David Bourget (Western Ontario)
David Chalmers (ANU, NYU)
Rafael De Clercq
Ezio Di Nucci
Jonathan Jenkins Ichikawa
Jack Alan Reynolds
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Journal of Law, Medicine & Ethics 40 (2):251-267 (2012)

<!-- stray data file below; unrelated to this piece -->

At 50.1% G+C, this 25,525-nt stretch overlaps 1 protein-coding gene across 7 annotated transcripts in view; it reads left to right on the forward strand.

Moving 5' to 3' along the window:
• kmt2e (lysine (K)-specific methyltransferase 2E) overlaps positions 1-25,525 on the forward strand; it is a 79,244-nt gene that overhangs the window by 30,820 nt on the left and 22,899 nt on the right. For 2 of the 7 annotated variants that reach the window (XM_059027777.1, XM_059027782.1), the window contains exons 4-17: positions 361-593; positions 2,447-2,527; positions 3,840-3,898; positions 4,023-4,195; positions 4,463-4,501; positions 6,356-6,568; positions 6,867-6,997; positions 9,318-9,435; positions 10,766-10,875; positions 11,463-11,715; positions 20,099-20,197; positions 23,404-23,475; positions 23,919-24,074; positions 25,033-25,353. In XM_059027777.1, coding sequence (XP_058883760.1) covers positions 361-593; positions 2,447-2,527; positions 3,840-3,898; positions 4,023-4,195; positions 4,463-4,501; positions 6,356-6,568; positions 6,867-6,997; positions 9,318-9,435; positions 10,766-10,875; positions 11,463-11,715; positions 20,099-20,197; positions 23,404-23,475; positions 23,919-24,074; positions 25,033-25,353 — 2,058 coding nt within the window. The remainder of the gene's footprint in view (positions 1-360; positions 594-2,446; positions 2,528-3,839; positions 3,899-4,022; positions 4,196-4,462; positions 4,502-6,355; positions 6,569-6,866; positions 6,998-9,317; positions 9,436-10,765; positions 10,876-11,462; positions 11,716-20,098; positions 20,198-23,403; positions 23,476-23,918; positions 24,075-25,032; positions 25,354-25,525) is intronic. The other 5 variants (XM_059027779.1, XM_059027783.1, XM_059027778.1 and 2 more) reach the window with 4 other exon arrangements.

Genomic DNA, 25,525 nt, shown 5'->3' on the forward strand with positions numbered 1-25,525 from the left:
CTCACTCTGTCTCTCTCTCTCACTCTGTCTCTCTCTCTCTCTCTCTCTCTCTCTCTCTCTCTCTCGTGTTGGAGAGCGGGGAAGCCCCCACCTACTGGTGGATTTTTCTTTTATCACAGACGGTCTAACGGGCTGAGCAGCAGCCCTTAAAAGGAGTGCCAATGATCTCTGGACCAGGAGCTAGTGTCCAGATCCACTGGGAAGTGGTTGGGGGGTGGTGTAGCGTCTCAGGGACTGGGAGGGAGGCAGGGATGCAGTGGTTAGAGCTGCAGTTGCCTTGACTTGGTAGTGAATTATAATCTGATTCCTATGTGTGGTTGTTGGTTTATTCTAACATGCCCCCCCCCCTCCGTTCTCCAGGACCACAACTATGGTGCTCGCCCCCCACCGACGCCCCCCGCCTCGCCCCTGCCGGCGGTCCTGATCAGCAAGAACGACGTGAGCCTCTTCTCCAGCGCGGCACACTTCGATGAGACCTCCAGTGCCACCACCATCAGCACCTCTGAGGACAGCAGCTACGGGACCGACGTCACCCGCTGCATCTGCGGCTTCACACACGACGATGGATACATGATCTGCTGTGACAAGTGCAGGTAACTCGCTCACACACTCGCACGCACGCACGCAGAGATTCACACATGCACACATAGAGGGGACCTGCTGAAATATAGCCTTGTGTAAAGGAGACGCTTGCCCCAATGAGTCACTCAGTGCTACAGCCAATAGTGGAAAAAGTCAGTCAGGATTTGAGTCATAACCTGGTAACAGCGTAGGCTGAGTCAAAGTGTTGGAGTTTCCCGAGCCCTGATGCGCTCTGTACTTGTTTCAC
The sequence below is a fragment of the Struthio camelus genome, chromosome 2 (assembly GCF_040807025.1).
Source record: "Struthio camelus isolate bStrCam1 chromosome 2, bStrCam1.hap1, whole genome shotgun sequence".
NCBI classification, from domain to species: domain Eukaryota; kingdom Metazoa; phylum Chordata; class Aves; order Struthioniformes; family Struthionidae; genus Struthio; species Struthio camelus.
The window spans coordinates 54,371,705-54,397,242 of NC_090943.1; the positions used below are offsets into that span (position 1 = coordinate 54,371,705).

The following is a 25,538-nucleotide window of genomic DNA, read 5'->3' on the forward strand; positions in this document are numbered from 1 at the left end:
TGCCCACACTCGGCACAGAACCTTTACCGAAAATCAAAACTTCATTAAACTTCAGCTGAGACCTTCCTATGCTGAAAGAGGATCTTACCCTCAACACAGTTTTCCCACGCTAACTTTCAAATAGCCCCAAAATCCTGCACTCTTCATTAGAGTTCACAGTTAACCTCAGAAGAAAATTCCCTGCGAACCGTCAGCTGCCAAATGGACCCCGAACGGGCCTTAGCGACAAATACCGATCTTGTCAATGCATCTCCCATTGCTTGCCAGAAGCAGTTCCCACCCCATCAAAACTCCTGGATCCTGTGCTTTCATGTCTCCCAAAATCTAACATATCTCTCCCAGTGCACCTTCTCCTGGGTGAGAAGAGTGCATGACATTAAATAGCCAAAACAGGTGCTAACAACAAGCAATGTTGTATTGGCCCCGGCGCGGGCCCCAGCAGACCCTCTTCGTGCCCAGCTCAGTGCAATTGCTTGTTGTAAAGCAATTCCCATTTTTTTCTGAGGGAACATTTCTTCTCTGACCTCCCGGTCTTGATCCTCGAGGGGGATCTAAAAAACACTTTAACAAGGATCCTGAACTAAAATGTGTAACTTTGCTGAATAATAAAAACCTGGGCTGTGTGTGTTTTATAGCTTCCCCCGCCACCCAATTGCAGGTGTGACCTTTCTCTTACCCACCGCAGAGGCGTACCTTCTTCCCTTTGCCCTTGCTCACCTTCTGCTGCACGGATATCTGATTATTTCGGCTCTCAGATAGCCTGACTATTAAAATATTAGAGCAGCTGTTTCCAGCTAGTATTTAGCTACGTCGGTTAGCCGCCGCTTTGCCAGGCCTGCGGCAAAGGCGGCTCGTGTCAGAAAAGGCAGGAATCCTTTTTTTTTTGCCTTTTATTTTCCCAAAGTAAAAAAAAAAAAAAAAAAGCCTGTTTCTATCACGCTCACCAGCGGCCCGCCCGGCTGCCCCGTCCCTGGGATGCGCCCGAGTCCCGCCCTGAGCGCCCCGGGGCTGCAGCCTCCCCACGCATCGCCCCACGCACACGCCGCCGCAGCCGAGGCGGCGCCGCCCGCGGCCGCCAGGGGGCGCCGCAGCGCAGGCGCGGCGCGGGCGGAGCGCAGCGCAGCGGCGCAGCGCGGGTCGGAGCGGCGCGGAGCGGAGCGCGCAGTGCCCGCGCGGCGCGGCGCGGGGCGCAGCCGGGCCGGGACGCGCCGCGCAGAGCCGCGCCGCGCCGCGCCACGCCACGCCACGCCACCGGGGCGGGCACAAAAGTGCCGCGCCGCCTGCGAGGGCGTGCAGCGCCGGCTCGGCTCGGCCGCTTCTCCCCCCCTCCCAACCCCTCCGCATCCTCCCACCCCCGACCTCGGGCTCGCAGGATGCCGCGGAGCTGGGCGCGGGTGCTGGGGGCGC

Although the value of health is universally agreed upon, its definition is not. Both the WHO and the UN define health in terms of well-being. They advocate a globally shared responsibility that all of us — states, international organizations, pharmaceutical corporations, civil society, and individuals — bear for the health (that is, the well-being) of the world's population. In this paper I argue that this current well-being conception of health is troublesome. Its problem resides precisely in the fact that the well-being conception of health, as an all-encompassing label, does not properly distinguish between the different realities of health and the different demands of justice, which arise in each case. In addressing responsibilities related to the right to health, we need to work with a more differentiated vocabulary, which can account for these different realities. A crucial distinction to bear in mind, for the purposes of moral deliberation and the crafting of political and legal institutions, is the difference between basic and non-basic health needs. This distinction is crucial because we have presumably more stringent obligations and rights in relation to human needs that are basic, as they justify stronger moral claims, than those grounded on non-basic human needs. It is important to keep this moral distinction in mind because many of the world's problems regarding the right to health relate to basic health needs. By conflating these needs with less essential ones, we risk confusing different types of moral claims and weakening the overall case for establishing duties regarding the right to health. There is, therefore, a practical need to reevaluate the current normative conception of health so that it distinguishes, within the broad scope of well-being, between what is basic and what is not. My aim here is to shed light onto this distinction and to show the need for this differentiation. I do so, first, by providing, on the basis of David Miller's concept of basic needs, an account of basic health needs and, secondly, by mounting a defense of the basic needs approach to the right to health, arguing against James Griffin who opposes the basic needs approach
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